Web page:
Soon after the media put a spotlight on the cases, CPS revealed that nearly 10,000 cases were sitting idle because workers were too overwhelmed to either investigate or finish the paperwork and close the case. The high-profile deaths prompted a debate about how to prevent children from being injured or killed. It’s a recurring argument, following publicity every few years surrounding a spate of child deaths. At its core are competing philosophies about the role of government and the rights of parents and children. On one side is the belief that government’s role should be limited, in terms of the help it provides to struggling families and the power it gives CPS to separate families. The other side argues for more funding for services to help keep families together, as well as additional support for CPS to help children who must be removed for their safety. Link to Article
If Cops Don’t Know What You Encrypted, They Can’t Make You Decrypt It
Feb 24, Forbes: The last 24 hours have produced two opposite rulings about whether suspects in legal cases have to cough up the password to potentially incriminating data that they’ve encrypted on a hard drive. The two cases add up to a lesson: If the cops don’t know what they don’t know, your secrets are safe. But if they know what they’re looking for, the world’s strongest cipher isn’t going to stop them from getting it from a suspect. The 11th circuit court of appeals ruled in the child pornography case of an unnamed man called John Doe that he wasn’t legally required to give up the password to an encrypted hard drive that might contain incriminating information. Link to Article and Opinion
Performance Audit: Youth Transitioning from Foster Care to Self-Sufficiency (DHS)
Feb 2012, Office of Michigan Auditor General: A priority of the DHS is to improve the success of the youth transitioning from the State’s foster care system into adulthood. Audit Conclusion: The DHS’s efforts to evaluate services provided to youth transitioning from foster care to self-sufficiency were not effective. Link to Audit Report
In a Related News Story
$400 Prom Dress, in Shades of Gray
Feb 24, Bridge Magazine: The headlines practically write themselves. “Taxpayers on the hook for $400 prom dress.” “$2,000 cheerleading camp on the state tab.” Scrape away the easy sensationalism, and the story is more complex. In a written response to the audit report, DHS officials said the department was in general agreement with the findings and that steps were being take to correct the problem. But Mary Chaliman, director of the Permanency Department of the DHS Child Welfare Division, cautioned against taking any of those examples out of the context of individual foster care cases. These are kids who’ve been beaten up by life, Chaliman said. She hopes they don’t get beaten up again by those looking to score cheap political points. Link to Article
Comment by C. Enright: Apparently some politicians are not taking this in context and advocate for cutting this “waste fraud and abuse”, as if this was why the budget is out of balance. As Ms. Chaliman says, we need to consider who is getting this money. They did not seek to be put in foster care or to take advantage of the system. The worker who approved the funds was trying to help a kid in a bad spot. They shouldn’t have to worry about political consequences.
All Mental Health Disorders Should Get Insurance Coverage, Not Just Autism
Feb 23, MLive.com: Legislation that would require insurers to cover autism treatments unfairly singles out one condition, says a coalition that wants coverage for all mental health issues. Gov. Rick Snyder, who backs the autism legislation, and lawmakers are being urged today to adopt a state law that would improve insurance coverage for all neuropsychiatric disorders, including mental illness, addiction, autism and developmental disorders. Link to Article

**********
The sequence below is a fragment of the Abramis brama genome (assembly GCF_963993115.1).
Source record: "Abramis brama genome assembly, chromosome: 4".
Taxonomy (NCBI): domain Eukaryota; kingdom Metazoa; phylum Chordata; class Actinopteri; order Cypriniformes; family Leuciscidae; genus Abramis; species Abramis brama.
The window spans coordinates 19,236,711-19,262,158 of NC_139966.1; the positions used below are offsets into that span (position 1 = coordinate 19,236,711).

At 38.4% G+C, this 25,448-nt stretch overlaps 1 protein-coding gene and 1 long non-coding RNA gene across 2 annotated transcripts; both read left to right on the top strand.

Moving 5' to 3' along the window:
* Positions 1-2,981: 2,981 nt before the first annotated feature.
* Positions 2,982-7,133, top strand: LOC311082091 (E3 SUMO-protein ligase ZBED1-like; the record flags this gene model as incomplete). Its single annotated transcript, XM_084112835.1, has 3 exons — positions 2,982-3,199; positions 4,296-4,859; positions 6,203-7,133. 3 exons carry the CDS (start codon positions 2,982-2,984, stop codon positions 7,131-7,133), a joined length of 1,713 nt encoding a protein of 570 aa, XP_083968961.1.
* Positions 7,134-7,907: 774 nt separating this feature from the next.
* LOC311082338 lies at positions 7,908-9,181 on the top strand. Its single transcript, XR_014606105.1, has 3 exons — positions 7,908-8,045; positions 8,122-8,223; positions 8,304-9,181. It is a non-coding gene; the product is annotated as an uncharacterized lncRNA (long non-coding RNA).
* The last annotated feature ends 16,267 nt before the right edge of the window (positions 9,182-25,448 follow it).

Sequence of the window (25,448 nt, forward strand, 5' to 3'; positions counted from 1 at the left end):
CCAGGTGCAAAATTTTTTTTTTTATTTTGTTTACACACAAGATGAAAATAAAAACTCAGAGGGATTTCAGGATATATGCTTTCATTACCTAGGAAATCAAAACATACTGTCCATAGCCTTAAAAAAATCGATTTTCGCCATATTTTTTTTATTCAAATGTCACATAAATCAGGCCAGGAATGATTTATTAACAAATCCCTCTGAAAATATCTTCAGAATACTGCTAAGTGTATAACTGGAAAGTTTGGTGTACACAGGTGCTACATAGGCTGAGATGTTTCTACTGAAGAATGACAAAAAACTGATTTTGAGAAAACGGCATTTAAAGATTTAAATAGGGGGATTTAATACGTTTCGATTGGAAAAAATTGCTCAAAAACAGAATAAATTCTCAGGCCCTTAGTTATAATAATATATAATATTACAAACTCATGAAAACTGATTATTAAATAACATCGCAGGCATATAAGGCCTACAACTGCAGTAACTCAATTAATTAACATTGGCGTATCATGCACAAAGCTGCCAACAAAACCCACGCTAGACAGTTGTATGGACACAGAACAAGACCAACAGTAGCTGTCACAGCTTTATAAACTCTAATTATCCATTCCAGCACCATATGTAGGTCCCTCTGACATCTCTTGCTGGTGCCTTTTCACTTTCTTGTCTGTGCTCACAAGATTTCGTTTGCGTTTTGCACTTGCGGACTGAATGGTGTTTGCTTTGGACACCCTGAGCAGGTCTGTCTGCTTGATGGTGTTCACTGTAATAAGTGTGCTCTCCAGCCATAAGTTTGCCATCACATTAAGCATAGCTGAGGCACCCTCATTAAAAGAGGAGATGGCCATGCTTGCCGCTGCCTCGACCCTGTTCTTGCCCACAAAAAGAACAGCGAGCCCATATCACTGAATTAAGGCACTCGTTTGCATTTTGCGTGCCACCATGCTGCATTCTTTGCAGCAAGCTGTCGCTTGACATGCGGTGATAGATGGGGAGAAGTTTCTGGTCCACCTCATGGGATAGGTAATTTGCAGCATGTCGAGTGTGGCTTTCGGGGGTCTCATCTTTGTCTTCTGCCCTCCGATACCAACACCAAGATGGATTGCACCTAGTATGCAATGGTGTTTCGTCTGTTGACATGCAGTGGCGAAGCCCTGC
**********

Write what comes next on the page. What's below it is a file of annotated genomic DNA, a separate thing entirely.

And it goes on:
Children Living in High-Poverty Communities Surged 25 Percent Over Last Decade
Feb 23, Annie E, Casey Foundation: Nearly 8 million of America’s children live in high-poverty areas—about 1.6 million more since 2000—according to a new KIDS COUNT® Data Snapshot from the Annie E. Casey Foundation. The latest data show that about 7.9 million, or 11 percent, of the nation’s children are growing up in areas where at least 30 percent of residents live below the federal poverty level. Link to Press Release
Police Use Social Media Sites As ‘Eyewitness’ To Crime
Feb 22, ABC12.com: Cell phones are everywhere these days, and that means cameras and video cameras are also everywhere, because many cell phones have those features. An event that is videotaped can be uploaded to the Internet, and the world can view it in seconds of it happening. Sometimes the events that wind up on a website are crimes, and police are using social media sites as a sort of ‘eyewitness’ to the possible criminal act. Tuesday, a Sanilac County woman was charged with child abuse and domestic violence for the way she fed her child. The criminal case was all made possible by the video posted on YouTube. A family member didn’t like the way she was handling the situation, and posted the video. In Flint, a beating of a Flint 14-year-old was videotaped, and then posted on Facebook. Police become aware of the video and three people now face criminal charges for the attack. Link to Article
Failure to Force CA Public School into Charter Could Have MI Implications
Feb 22, Detroit Free Press: A second attempt by California parents to force a failing school to convert into a charter has failed, and that may be bad news for an effort to give Michigan parents a similar kind of power. A bill in the Michigan Legislature would give parents the power to force their children’s failing schools to be converted into a charter. Link to Article
WQNI Launches Child-Protection and Parental-Notification Mobile Phone App
Feb 21, MarketWatch: WQN Inc. a leading online security software provider of mobile phone applications protecting children from cyber-bullies, sexual predators, and texting-related car crashes, announced the launch of its RatedSafe(TM) child-protection and parental-notification mobile phone application. Link to Article
RESOURCES WITH TIME LIMITED VALUE
Youth Can Attend Career Exploration Day March 24
Feb 23, Ypsilanti Courier: Over 250 youth from Wayne, Washtenaw and Oakland counties are expected to attend the 2012 Career Exploration Day on March 24, 2012. This event is sponsored by the Ypsilanti Chapter of Jack and Jill of America, Inc. and will be held from 1 to 3:30 p.m. at the Western Campus of Wayne County Community College. Link to Information